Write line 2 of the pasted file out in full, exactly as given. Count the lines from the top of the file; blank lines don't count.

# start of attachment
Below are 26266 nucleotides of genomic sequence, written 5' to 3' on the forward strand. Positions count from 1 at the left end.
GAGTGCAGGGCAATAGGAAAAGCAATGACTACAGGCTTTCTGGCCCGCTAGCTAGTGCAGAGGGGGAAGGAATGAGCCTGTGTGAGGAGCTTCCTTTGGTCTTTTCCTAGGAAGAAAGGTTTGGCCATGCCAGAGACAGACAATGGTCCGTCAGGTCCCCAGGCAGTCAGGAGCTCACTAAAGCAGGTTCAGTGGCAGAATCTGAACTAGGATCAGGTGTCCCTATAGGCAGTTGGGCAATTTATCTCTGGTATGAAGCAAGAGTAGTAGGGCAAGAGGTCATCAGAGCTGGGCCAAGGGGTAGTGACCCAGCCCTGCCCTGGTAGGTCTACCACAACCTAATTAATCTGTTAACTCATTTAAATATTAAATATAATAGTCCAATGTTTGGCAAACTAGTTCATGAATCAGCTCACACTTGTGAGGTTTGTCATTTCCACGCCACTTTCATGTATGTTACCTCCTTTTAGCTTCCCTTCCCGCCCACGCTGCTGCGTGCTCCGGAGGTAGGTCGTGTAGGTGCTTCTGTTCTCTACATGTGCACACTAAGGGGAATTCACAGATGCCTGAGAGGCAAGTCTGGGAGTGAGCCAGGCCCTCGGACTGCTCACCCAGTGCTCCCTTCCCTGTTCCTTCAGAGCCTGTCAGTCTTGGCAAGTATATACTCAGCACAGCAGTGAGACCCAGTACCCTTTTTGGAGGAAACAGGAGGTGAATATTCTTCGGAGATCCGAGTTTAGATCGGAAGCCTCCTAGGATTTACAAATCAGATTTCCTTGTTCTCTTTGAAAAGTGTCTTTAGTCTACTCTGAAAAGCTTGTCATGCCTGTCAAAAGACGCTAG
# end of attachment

GAGTGCAGGGCAATAGGAAAAGCAATGACTACAGGCTTTCTGGCCCGCTAGCTAGTGCAGAGGGGGAAGGAATGAGCCTGTGTGAGGAGCTTCCTTTGGTCTTTTCCTAGGAAGAAAGGTTTGGCCATGCCAGAGACAGACAATGGTCCGTCAGGTCCCCAGGCAGTCAGGAGCTCACTAAAGCAGGTTCAGTGGCAGAATCTGAACTAGGATCAGGTGTCCCTATAGGCAGTTGGGCAATTTATCTCTGGTATGAAGCAAGAGTAGTAGGGCAAGAGGTCATCAGAGCTGGGCCAAGGGGTAGTGACCCAGCCCTGCCCTGGTAGGTCTACCACAACCTAATTAATCTGTTAACTCATTTAAATATTAAATATAATAGTCCAATGTTTGGCAAACTAGTTCATGAATCAGCTCACACTTGTGAGGTTTGTCATTTCCACGCCACTTTCATGTATGTTACCTCCTTTTAGCTTCCCTTCCCGCCCACGCTGCTGCGTGCTCCGGAGGTAGGTCGTGTAGGTGCTTCTGTTCTCTACATGTGCACACTAAGGGGAATTCACAGATGCCTGAGAGGCAAGTCTGGGAGTGAGCCAGGCCCTCGGACTGCTCACCCAGTGCTCCCTTCCCTGTTCCTTCAGAGCCTGTCAGTCTTGGCAAGTATATACTCAGCACAGCAGTGAGACCCAGTACCCTTTTTGGAGGAAACAGGAGGTGAATATTCTTCGGAGATCCGAGTTTAGATCGGAAGCCTCCTAGGATTTACAAATCAGATTTCCTTGTTCTCTTTGAAAAGTGTCTTTAGTCTACTCTGAAAAGCTTGTCATGCCTGTCAAAAGACGCTAG